Index confirms state's slide

January 03, 1991|By Ross Hetrick | Ross Hetrick,Evening Sun Staff

The worsening economy in Maryland was confirmed in a third-quarter report by Grant Thornton, a national accounting and management-consulting firm with a local office.

The Grant Thornton Index, consisting of seven equally weighted economic indicators, declined 0.23 for Baltimore in the July-September period, hitting 109.1. For Washington, the index dropped 0.90 to 109.9. This is the third quarterly decline for Baltimore since the end of 1989, when the index was at 110.2.

The index includes factory hours, nonfarm employment, construction permits, retail sales, business starts, business failures and money supply. The base for the index is January 1985.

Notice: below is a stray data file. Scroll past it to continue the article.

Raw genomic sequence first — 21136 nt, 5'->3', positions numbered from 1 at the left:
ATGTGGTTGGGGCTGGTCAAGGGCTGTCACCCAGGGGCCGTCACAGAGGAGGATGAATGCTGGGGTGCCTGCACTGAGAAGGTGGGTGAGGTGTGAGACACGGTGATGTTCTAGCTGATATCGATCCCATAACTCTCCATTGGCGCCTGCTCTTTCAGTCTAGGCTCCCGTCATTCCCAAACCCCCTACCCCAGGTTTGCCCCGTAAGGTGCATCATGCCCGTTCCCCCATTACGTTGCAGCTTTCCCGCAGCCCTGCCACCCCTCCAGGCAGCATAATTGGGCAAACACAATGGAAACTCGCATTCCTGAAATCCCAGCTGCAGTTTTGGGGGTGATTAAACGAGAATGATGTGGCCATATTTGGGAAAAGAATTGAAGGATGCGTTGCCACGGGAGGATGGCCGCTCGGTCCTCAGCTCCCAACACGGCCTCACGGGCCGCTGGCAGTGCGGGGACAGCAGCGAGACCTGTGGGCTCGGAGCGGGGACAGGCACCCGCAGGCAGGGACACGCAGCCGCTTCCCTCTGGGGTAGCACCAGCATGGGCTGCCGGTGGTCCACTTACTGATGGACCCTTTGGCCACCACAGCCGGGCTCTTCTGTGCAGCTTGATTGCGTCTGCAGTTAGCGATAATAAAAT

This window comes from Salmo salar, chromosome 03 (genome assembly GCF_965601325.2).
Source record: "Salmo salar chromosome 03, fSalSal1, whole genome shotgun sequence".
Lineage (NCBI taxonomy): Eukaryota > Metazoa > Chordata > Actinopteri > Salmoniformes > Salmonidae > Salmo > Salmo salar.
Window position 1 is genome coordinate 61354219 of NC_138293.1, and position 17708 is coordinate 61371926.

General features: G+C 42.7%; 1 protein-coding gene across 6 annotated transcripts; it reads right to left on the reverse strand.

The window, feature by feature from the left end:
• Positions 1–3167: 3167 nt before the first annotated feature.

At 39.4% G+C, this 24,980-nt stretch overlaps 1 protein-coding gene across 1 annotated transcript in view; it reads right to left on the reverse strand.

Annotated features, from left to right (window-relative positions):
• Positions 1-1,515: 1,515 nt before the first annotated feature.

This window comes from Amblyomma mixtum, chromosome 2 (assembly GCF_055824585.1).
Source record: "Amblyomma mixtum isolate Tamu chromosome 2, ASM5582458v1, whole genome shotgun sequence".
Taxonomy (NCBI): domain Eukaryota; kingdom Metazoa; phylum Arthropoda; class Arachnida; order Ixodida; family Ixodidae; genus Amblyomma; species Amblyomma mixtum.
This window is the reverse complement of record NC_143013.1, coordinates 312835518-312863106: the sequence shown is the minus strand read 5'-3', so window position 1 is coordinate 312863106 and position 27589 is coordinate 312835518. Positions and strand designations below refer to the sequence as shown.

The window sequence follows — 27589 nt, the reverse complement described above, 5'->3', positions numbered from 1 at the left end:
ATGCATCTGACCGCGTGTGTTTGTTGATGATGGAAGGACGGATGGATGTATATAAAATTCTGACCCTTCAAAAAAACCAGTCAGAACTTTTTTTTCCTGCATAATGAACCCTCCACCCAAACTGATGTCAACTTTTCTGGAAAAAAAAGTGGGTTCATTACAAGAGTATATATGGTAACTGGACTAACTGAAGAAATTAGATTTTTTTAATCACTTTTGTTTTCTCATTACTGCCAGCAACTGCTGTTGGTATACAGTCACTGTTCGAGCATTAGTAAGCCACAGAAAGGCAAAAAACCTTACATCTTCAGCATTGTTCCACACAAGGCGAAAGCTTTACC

The index declined in 17 of the 24 metropolitan areas that are included in the survey. On the average for all those areas, the index dropped 0.39 to 109.

For the 12 months ending Sept. 30, the index dropped 1.13 in Baltimore and 0.98 in Washington. For all of the 24 metropolitan areas surveyed, the index edged up 0.06 during the 12 months.

The decline in the indexes for both Baltimore and Washington was primarily because of weakness in construction, according to Morton D. Goldman, managing partner of the Grant Thornton office in Baltimore.

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